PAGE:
Trochanteric fossa

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Trochanteric fossa
Gray243.png
Upper extremity of right femur viewed from behind and above. (Trochanteric fossa labeled in dark portion near center right.)
Latin fossa trochanterica
Gray's p.244
Anatomical terms of bone

In mammals including humans, the medial surface of the greater trochanter has at its base a deep depression bounded posteriorly by the intertrochanteric crest, called the trochanteric fossa. This fossa is the point of insertion of four muscles. Moving from the inferior-most to the superior-most, they are: the tendon of the obturator externus muscle, the obturator internus, the superior gemellus and inferior gemellus. The width and depth of the trochanteric fossa varies taxonomically.[1][2][3]

In reptiliomorphs such as Seymouria or Diadectes and basal reptiles such as Pareiasaurus, the trochanteric fossa (also known as the intertrochanteric fossa) is a very large depression on the ventral/posterior side of the femur. It is bounded medially by the internal trochanter (also known as the lesser trochanter), laterally by the posterior branch of the ventral ridge, and inferiorly by the convergence of the anterior and posterior branches of the ventral ridge and the adductor ridge.[3] In these taxa, the trochanteric fossa is the insertion point for the puboischiofemoralis externus muscle.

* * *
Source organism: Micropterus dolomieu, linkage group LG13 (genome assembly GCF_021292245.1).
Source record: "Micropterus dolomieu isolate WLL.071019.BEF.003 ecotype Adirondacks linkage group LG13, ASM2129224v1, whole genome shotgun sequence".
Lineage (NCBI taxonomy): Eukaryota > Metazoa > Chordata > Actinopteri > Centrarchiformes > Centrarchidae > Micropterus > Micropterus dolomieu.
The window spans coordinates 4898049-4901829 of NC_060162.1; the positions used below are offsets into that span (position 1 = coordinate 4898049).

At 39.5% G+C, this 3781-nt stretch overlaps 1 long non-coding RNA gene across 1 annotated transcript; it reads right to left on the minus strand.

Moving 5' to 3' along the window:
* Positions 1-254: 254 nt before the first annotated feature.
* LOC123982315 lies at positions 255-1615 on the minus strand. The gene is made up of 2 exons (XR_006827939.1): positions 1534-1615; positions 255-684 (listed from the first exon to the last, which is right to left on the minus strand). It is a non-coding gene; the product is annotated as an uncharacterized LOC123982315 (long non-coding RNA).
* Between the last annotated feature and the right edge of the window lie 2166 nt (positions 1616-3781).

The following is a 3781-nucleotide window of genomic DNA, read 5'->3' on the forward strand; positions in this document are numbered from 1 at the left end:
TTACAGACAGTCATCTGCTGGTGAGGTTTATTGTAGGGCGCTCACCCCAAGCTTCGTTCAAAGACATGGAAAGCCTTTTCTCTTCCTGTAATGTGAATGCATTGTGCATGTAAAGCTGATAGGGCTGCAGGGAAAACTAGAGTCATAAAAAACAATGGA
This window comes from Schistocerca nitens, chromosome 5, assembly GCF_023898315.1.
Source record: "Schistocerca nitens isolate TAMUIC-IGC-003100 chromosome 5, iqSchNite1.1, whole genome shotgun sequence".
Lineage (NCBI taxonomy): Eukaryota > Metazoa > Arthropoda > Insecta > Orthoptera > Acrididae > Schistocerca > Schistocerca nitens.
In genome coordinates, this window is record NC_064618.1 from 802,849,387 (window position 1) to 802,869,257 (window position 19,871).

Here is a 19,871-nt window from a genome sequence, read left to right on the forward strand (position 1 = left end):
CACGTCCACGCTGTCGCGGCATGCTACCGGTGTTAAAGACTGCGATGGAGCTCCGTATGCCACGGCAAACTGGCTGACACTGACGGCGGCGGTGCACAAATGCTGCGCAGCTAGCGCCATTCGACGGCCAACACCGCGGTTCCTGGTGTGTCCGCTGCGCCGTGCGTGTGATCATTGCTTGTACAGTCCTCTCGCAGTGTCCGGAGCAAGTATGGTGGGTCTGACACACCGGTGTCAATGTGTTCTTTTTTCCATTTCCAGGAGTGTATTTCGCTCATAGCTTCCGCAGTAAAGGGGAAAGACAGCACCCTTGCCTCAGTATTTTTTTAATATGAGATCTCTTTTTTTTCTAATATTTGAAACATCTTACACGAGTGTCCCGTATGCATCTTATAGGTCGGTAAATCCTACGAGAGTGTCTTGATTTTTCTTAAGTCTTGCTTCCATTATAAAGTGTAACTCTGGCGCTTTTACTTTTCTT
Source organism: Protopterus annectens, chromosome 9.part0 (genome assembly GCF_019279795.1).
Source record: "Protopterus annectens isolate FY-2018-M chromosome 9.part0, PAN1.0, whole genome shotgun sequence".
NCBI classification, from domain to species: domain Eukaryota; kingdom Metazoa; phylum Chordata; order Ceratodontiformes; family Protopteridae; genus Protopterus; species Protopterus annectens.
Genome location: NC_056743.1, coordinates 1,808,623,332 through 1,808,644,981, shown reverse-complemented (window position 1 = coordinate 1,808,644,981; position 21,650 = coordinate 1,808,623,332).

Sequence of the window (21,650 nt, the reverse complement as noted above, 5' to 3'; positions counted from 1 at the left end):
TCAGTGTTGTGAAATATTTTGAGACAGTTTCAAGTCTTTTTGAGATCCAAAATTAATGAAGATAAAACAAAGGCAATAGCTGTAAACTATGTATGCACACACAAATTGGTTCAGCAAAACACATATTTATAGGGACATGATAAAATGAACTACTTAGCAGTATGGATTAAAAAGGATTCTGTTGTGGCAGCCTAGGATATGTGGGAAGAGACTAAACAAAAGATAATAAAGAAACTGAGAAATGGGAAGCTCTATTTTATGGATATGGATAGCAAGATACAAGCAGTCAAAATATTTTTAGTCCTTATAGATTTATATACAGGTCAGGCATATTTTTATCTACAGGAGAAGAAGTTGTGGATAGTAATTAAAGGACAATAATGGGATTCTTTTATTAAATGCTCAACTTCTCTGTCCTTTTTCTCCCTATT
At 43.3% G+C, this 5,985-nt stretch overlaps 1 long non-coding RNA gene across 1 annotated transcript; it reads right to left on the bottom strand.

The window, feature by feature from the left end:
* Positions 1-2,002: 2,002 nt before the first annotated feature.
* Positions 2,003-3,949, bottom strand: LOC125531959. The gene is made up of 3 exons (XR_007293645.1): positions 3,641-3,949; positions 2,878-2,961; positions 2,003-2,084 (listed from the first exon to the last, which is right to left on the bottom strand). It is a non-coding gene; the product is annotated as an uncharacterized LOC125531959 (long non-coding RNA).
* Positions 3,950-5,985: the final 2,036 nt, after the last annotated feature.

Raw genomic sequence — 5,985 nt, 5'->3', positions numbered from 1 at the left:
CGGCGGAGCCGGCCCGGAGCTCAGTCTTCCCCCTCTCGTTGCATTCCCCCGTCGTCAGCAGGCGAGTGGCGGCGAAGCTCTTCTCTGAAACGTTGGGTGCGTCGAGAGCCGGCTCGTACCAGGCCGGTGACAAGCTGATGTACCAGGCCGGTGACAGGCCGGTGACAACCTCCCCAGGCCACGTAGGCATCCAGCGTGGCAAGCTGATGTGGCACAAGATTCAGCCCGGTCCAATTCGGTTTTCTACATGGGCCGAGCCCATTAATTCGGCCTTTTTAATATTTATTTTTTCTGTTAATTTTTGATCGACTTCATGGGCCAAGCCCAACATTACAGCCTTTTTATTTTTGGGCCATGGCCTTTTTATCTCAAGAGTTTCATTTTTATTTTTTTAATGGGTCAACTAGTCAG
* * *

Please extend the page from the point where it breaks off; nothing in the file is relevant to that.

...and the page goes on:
In turtles, the intertrochanteric fossa is bounded anteriorly by the trochanter minor (sometimes called the lesser trochanter) and posteriorly by the trochanter major (sometimes called the greater trochanter; neither of these structures is likely homologous to the greater or lesser trochanter in mammals).[3] Often, the intertrochanteric fossa is small and shallow due to the expansion of the two trochanters.

In lepidosaurs, the intertrochanteric fossa is shallow but broad. It is bounded medially by the internal/lesser trochanter and anterior branch of the ventral femoral ridge, and often less distinctly bounded laterally as the greater trochanter and posterior branch of the ventral ridge are highly reduced or absent.[3]

In archosaurs and especially in dinosaurs, the intertrochanteric fossa is highly developed as both the internal/lesser trochanter and the greater trochanter are better developed. In dinosaurs, this area serves as the insertion point of the iliofemoralis muscles (analogous to the gluteus muscles in mammals).[3]

Notes[edit]

  1. ^ Gray's Anatomy
  2. ^ Netter 2003
  3. ^ a b c d e Romer 1956

References[edit]

  • Netter, FH (2003). Atlas of Human Anatomy (3rd ed.). Teterboro, NJ: Icon Learning Systems. p. 588pp. 
  • Romer, AS (Chicago). Osteology of the Reptiles. University of Chicago Press. p. 772pp.  Check date values in: |date= (help)